sábado, junho 02, 2018

The Western Canon: "Living with Shakespeare - Essays by Writers, Actors, and Directors" by Susannah Carson (editor)

My long time fascination with Shakespeare started a long time ago when I was attending the British Council. I won’t dwell on it again.

In this “Living with Shakespeare” I didn’t get much on Hamlet, but I kept thinking about Hamlet's five soliloquies; the humour and poignancy of Kent's words in King Lear; the horror of what happens to Gloucester and the heart-rending ending of the same play. The mixed emotions of the finale to Macbeth. Mark Antony's speeches in Julius Caesar. Iago's words in Othello. Shakespeare gave the world a literary water-fountain around which to gather when engaging with the great issues of each passing generation. His heroes and villains, his comedies and his tragedies make up an unerringly eloquent compendium of human frailties/motives as the world changes - and yet nothing changes. And I've hardly scratched the surface of how Shakespeare's words have the power to move and shock and create laughter like no one else has been able to before or since. The naysayers should take the time to experience a play performed live or, at the very least, watch a film version. It will hopefully change their minds. And he is not just for 'middle class snobs'! Shakespeare's for everybody. After having finished this book, I'm reminded of Harold Bloom's comments about Marlowe in 'The Western Canon', when he says that Marlowe the man 'can be meditated upon endlessly, as the plays not'; sometimes the writer's life - especially with Marlowe - can be even more interesting than their work. If the story of Shakespeare's life was that good he would have written a play about himself... maybe that is what he did with "The Tempest". I remember watching a video of the play "Cheapside" at The British Council in the 80s, wherein David Allen's brilliant play about Richard Greene has Shakespeare darting on occasionally as a sharp-eyed (upstart?) magpie always on the lookout for gleaming lines and plots to lift. In the closing scene he lets himself into the dead Greene's room and rummages surreptitiously through the half-finished manuscripts. "'Story for a Snowy Night'" he muses to himself. "Mmm.... A Winter's Tale?'" It's such a cheeky cameo - lovely stuff.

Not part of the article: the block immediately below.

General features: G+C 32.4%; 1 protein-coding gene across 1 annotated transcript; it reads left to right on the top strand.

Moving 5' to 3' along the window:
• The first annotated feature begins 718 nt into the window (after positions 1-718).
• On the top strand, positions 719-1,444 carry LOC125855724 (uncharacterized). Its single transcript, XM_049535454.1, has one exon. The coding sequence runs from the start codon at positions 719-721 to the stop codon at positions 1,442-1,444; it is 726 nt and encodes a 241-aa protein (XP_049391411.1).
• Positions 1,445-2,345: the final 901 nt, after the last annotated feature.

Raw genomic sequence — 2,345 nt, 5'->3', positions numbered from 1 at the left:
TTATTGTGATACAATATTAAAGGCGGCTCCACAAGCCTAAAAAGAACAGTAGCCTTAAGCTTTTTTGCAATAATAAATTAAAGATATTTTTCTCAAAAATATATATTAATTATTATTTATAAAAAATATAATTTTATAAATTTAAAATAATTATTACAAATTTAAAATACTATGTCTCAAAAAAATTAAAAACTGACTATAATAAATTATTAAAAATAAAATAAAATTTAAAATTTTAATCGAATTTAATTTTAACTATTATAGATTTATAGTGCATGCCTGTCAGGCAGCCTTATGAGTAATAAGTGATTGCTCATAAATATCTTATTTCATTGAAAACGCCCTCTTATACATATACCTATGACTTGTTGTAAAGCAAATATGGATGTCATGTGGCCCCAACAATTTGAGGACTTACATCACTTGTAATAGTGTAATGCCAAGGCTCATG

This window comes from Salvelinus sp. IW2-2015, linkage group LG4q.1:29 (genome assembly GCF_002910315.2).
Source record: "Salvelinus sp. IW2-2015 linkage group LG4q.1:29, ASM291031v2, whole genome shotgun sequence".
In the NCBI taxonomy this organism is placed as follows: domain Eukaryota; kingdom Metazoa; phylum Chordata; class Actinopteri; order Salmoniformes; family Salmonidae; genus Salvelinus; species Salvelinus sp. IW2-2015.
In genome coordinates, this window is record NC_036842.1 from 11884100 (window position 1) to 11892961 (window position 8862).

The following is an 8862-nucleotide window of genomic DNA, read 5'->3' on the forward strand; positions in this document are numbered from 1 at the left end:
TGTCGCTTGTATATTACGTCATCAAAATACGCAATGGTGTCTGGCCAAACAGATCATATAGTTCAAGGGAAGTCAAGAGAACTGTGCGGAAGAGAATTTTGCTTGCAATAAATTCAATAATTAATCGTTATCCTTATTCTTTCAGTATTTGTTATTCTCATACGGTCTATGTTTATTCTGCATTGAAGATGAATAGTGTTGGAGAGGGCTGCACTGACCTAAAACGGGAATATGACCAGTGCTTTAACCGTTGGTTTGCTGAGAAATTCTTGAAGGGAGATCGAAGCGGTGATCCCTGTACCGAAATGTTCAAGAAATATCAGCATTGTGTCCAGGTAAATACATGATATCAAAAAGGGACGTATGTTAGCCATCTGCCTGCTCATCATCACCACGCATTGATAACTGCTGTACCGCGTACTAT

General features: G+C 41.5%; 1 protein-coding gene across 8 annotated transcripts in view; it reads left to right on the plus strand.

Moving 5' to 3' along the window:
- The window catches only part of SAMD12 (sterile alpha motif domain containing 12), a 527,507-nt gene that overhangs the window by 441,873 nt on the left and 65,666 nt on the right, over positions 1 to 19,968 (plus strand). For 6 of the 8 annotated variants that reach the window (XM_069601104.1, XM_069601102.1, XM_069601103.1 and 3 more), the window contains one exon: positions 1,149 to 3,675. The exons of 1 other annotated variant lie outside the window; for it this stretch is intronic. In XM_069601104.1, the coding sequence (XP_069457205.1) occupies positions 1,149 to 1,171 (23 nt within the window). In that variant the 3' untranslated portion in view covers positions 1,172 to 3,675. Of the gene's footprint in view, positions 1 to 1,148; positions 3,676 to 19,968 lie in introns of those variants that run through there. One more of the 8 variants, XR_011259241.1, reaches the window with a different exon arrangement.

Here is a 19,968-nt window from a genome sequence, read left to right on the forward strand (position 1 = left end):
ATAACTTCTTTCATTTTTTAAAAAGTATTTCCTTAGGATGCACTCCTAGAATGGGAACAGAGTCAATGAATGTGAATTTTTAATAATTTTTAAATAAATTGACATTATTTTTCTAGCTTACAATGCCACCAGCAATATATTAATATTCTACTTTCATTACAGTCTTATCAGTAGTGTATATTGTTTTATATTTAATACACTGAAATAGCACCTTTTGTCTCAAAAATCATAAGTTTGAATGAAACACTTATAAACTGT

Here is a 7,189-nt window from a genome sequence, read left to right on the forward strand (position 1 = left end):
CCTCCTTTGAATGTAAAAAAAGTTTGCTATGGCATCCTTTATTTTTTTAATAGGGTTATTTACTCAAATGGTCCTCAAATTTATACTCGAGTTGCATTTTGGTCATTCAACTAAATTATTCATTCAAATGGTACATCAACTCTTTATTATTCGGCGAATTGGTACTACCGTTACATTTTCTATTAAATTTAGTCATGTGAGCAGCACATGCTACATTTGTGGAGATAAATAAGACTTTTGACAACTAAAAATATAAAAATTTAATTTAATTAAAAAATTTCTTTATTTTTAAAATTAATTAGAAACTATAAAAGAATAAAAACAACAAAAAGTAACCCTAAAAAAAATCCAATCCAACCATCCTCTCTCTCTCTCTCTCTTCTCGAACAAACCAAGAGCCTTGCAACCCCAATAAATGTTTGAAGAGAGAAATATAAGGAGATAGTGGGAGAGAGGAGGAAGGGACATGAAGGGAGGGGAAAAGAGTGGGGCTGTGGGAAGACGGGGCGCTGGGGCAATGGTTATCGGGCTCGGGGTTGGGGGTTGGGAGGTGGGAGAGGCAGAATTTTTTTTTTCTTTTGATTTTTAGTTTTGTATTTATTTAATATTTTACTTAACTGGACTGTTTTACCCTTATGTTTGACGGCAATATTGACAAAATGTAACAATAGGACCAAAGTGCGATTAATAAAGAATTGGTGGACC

Shakespeare remains relevant because his understanding of universals was profound, and his language remains piercingly fresh. He was a genius living at a time when the English language was still wonderfully malleable. It was an age in which the known world was expanding with the discovery of the Americas, when England was a centre of growing prosperity and technological advance - and the headiness of living in a country in such flux is palpable in the texts too. That Shakespeare was a brilliant literary innovator just isn't in doubt; you have only to read Spenser, Marlowe and Jonson to see it. They are all stupendous in different ways (I recently reread Jonson's “The Alchemist” and was astonished all over again), but the acuity of Shakespeare's phrases, the penetrating psychological insights in Macbeth, Lear and Hamlet, the sheer beauty and strangeness of the language and the thinking set him apart. To say Shakespeare remains an icon for English-speaking people all over the world contradicts the well-known idea that Shakespeare is a 'universal soul'. All of my friends whose first language is not English regard Shakespeare as a great. The poet transcends not only time but culture and language.  I've always wondered how it can be possible to translate Shakespeare into modern foreign languages, especially languages which are linguistically remote from English like the Portuguese Language, yet people do it, amazingly. As Ian Dury once wrote - 'There ain't half been some clever bastards'.

Politicians have done much to undermine a common set of values among us human beings. Thatcher's "there is no such thing as society" comes to mind. In the Bard we find touchstones that are timeless and inform our basic values - simply as people. In many situations the words Macbeth, Brutus, Cordelia, Shylock or Malvolio are all that is needed to set the tone or the scene. Good point about politicians. People get suckered by them, child-like, time after time. I'm sure Shakespeare had something to say about gullibility. Must check it out when Benfica’s team is not on...

NB: We should not overlook Shakespeare's influence on the development of German drama via the translations of Gottfried Herder. But Herder to Goethe in a letter: "Shakespeare hat Euch ganz verdorben"! The same happened to some Portuguese people...

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